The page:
Everyone repeats: ‘Delegate, delegate, and delegate more. But, when it comes to reality, managers find it challenging sometimes. I hope that this blog will bring more clarity in this very important area of leadership. Moreover, will help managers and their teams to feel happy rather than overwhelmed.
What is the difference between delegation and empowerment?
Delegation is giving somebody work or responsibilities that would usually be yours. Empowerment is the act of giving somebody the power or authority to do something.
Empowerment is strategic, while delegation is tactical.
The benefits of empowering your team are obvious: motivation and learning experience. While saving time to spend on strategic goals and your team's development. Because you cannot delegate leading your team, this is your main responsibility.
These are steps you can take, to support your team better.
1. Let them know. Share your intentions, and have a talk with your team. Help them to understand you and your goals. This is a dialogue, and you may have more ideas after your conversations. Openness is one of leadership’s essentials. It definitely helps to build trust within the team. Collect all feedback notes and ask your team to bring their development plans.
2. Ask. Asking employees about what they would like to learn is very important. You could trust new areas of responsibility or informal leadership of a working group. The more information you have, the better. The more involved is a person, the more engaged they feel at work. What is their career aspiration? Ask. Sometimes, seeing the person in a manager’s role seems obvious to you, and you would encourage them to move towards this goal. Yet, I saw so many people, who are not interested in managing others. Instead, they are passionate about their work and want to develop themselves in a different matter. Make sure, you check it with them, and listen.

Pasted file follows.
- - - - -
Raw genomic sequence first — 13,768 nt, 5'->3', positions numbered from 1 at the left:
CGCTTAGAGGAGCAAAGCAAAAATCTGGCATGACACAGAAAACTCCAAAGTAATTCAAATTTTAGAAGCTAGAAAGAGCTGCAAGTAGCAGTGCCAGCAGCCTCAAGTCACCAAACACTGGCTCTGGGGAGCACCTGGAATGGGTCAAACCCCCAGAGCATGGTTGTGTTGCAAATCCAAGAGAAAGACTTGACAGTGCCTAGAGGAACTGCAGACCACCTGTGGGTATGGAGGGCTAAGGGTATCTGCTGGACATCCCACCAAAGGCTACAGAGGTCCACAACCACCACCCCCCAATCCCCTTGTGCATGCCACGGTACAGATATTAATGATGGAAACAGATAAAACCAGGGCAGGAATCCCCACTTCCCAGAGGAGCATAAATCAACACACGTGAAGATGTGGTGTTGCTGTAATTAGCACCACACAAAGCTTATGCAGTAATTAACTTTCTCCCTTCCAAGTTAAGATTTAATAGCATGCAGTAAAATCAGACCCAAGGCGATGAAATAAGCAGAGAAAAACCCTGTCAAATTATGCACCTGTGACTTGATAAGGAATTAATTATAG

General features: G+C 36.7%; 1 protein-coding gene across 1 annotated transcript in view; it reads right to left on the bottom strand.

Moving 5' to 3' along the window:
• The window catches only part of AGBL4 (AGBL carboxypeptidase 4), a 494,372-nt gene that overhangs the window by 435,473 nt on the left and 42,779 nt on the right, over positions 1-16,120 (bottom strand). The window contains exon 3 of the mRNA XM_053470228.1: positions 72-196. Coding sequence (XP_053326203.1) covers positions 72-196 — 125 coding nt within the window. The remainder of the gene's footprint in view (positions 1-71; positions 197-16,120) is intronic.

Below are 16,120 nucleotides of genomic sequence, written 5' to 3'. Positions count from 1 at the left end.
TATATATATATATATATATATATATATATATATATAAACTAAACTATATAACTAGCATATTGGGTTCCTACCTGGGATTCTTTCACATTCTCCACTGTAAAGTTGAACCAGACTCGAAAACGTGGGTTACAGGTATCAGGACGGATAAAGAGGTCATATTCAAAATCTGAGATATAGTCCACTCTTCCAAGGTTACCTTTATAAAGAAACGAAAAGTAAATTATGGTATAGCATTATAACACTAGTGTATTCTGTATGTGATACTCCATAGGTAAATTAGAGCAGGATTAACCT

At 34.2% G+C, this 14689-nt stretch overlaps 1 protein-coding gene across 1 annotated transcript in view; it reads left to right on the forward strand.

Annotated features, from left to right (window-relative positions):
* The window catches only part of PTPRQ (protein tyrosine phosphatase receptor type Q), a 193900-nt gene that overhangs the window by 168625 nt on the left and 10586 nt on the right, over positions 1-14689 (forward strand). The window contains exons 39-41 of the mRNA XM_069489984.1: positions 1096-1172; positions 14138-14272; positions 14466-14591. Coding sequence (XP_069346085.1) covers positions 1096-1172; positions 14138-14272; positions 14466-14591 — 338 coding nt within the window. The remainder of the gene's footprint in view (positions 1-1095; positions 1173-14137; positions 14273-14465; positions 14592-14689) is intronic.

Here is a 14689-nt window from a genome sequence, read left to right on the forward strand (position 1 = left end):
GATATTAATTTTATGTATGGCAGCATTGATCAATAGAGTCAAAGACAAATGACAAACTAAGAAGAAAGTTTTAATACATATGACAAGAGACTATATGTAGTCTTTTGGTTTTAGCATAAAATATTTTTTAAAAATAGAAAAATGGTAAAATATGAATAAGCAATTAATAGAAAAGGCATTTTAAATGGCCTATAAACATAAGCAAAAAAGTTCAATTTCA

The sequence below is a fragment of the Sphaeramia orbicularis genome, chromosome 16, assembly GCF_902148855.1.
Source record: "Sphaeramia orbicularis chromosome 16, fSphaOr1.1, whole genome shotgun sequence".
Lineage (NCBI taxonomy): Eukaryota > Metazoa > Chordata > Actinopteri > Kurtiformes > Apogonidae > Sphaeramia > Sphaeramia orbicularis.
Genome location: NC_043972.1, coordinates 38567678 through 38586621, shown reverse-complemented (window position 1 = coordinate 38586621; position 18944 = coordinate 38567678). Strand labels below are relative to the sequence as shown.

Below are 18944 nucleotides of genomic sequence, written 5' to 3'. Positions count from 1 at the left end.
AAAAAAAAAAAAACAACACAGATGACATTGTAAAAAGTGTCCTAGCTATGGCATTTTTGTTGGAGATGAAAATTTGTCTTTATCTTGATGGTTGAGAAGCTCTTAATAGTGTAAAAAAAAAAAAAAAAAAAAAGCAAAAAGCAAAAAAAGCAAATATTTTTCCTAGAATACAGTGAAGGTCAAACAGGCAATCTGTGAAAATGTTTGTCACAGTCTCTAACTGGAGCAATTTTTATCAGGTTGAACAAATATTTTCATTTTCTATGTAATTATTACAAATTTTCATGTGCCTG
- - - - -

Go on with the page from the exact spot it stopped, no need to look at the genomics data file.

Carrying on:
3. Build a plan. It means – supporting them to build their empowering plan, not doing it yourself. This is the first thing to start with – give them the power to make a decision. It can sound too risky. Yes, but you will be there to help and guide, and can always re-assess it together. This can be a topic for the second meeting when you will discuss implementation and your involvement. Examples: leading a cross-functional project group where you had a leadership seat. Or preparing and sending out the dashboard for the senior management team, which you had to do in the past.
4. Inform your peers. This is what managers forget to do so often, their peers from other departments. Your manager is aware; your team is on-board. But, what about the colleagues? We forget them sometimes, and it brings so much miscommunication. When they expect project delivery from you, they receive emails from your team. To avoid any unpleasant conversations – inform them before. Talk to them. Moreover, reassure them that you are not excluding yourself from the process. But you will observe, support and respond to any uncertainty they may have.
There are more things to consider while empowering and delegating. But these basic first steps will help you to focus on the outcome both for your team and for yourself as a leader.